A brief Guide to Umbria, Italy and it's regions-TASTE ME! I'M ITALIAN FOOD FROM UMBRIA



Below is a map of Italy and Umbria illustrating some of the famous places in Umbria, the green heart of Italy.

Umbria is an Italian region bordering Tuscany, Lazio and Le Marche. Umbria is called the the green heart of Italy due t its medieval hill-top towns, mountains, dense forests and local cuisine, particularly foraged truffles and wines. Perugia is the regional capital.

Assisi was the birthplace of St. Francis (1181–1226), one of Italy’s patron saints. The Basilica of St. Francis was consecrated in 1253. Its 13th-century frescoes portraying the life of St. Francis have been attributed to Giotto and Cimabue, among others. Perugia, a University town is the capital of Umbria.

Italian food, from Umbria is simply wonderful and if you are going to visit Italy, place Umbria on your list. If you love truffles and pasta then you will be in heaven. Try the Strangozzi with Tartufata Sauce or a Sausage Sauce topped with Black Truffles, the pigeon, the game, the goose, the beautiful vegatables and the stunningly beautiful wines!!


Umbria Jazz
: Umbria isn’t the obvious choice for ajazz festival, but three decades after its creation, Umbria Jazzhas gained a reputation for unforgettable live performances by the world’s best musicians.

Gubbio Cableway: The best six minutes in Umbria are spent on a cableway to the top of Monte Ingino. Keep your eyes on the stunning scenery and avoid looking down.

Basilica di San Francesco: The enormous frescoes Giotto painted along the walls of the Basilica di San Francesco are a visual testament to the Saint’s life and more enlightening than any biography.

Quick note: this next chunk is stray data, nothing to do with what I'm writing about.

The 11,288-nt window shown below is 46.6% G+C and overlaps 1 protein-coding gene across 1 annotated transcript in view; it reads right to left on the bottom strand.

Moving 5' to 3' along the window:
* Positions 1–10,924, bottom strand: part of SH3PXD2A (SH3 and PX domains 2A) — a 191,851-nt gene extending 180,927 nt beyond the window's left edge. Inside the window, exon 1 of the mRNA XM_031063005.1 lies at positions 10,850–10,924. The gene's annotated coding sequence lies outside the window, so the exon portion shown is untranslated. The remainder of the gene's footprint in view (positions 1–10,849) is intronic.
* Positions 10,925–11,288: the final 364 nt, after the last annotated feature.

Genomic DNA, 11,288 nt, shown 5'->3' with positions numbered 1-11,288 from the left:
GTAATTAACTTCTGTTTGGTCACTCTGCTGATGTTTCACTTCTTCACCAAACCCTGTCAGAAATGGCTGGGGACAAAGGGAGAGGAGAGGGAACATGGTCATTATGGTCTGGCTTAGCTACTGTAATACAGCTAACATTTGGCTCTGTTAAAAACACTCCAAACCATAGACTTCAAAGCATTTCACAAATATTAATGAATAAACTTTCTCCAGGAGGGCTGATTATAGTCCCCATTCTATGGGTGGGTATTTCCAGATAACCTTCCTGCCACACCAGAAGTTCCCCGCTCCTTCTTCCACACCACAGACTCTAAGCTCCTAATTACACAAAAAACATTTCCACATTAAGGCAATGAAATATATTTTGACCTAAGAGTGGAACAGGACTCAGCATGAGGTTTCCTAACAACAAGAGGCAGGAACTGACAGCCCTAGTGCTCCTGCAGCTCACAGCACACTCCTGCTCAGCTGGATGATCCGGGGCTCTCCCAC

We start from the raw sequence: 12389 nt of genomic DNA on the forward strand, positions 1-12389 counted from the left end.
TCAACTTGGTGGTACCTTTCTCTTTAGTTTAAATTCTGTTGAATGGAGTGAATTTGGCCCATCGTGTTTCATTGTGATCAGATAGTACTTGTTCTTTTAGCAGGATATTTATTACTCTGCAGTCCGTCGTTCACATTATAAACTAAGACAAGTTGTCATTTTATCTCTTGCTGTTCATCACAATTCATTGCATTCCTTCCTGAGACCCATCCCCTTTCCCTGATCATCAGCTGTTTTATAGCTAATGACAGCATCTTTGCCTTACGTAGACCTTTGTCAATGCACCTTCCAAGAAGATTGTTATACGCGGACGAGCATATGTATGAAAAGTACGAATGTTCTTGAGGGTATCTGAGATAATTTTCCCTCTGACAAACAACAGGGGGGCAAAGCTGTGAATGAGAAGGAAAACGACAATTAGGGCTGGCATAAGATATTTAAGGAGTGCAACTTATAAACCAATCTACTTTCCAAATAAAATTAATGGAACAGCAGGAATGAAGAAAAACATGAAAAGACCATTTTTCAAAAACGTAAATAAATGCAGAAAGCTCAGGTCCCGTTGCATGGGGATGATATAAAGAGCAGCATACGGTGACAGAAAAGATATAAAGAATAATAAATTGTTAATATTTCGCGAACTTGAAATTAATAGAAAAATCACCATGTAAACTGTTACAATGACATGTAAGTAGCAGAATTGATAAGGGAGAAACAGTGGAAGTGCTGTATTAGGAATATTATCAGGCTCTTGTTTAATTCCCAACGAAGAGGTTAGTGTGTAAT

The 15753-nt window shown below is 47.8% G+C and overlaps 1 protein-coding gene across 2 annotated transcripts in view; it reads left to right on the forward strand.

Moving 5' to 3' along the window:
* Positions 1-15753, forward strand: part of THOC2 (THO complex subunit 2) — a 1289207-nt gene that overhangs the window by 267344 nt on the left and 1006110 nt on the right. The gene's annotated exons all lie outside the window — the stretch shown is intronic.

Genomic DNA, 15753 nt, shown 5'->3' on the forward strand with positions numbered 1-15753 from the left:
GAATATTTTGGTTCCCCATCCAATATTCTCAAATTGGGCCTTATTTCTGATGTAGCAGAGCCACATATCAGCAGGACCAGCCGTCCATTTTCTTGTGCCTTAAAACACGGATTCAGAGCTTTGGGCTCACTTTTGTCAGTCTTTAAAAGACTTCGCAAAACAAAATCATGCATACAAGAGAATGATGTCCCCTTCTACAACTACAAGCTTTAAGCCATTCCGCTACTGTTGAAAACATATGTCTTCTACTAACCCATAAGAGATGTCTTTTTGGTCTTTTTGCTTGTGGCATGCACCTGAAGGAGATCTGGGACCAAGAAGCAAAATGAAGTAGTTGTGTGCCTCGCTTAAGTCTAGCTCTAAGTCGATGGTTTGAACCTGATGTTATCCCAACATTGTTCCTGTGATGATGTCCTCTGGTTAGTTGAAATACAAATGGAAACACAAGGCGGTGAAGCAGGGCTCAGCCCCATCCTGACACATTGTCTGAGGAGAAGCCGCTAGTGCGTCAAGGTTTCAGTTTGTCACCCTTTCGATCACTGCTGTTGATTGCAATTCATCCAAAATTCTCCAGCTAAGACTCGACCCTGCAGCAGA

Santa Maria degli Angeli: The Basilica of Santa Maria degli Angeli (Saint Mary of the Angels) is a church situated in the plain at the foot of the hill of Assisi, Italy, in the frazione of Santa Maria degli Angeli. The basilica was constructed in the Mannerist style between 1569 and 1679 enclosing the 9th century little church, the Porziuncola, the most sacred place for the Franciscans. It was here that the young Francis of Assisi understood his vocation and renounced the world in order to live in poverty among the poor and thus started the Franciscan movement.

Bevagna: Most people don’t make it to this charming village, but it is well worth the trip, especially during Il Mercato delle Gaite, when the town undergoes a dramatic transformation to recreate the spirit of the Middle Ages.

Orvieto Underground: There’s just as much to see below the surface of Orvieto as there is above. Take an underground tour of hidden caves, passageways, and cisterns.

Cascate delle Marmore: Created by the Romans in 271 BC to prevent flooding, at 165 meters Cascate delle Marmore is the tallest artificial waterfall in Europe.

Castelluccio di Norcia: In the town of Castelluccio di Norcia, you can experience the beauty of the Monti Sibillini mountains from above and simply wonderful food Italian food from Umbria.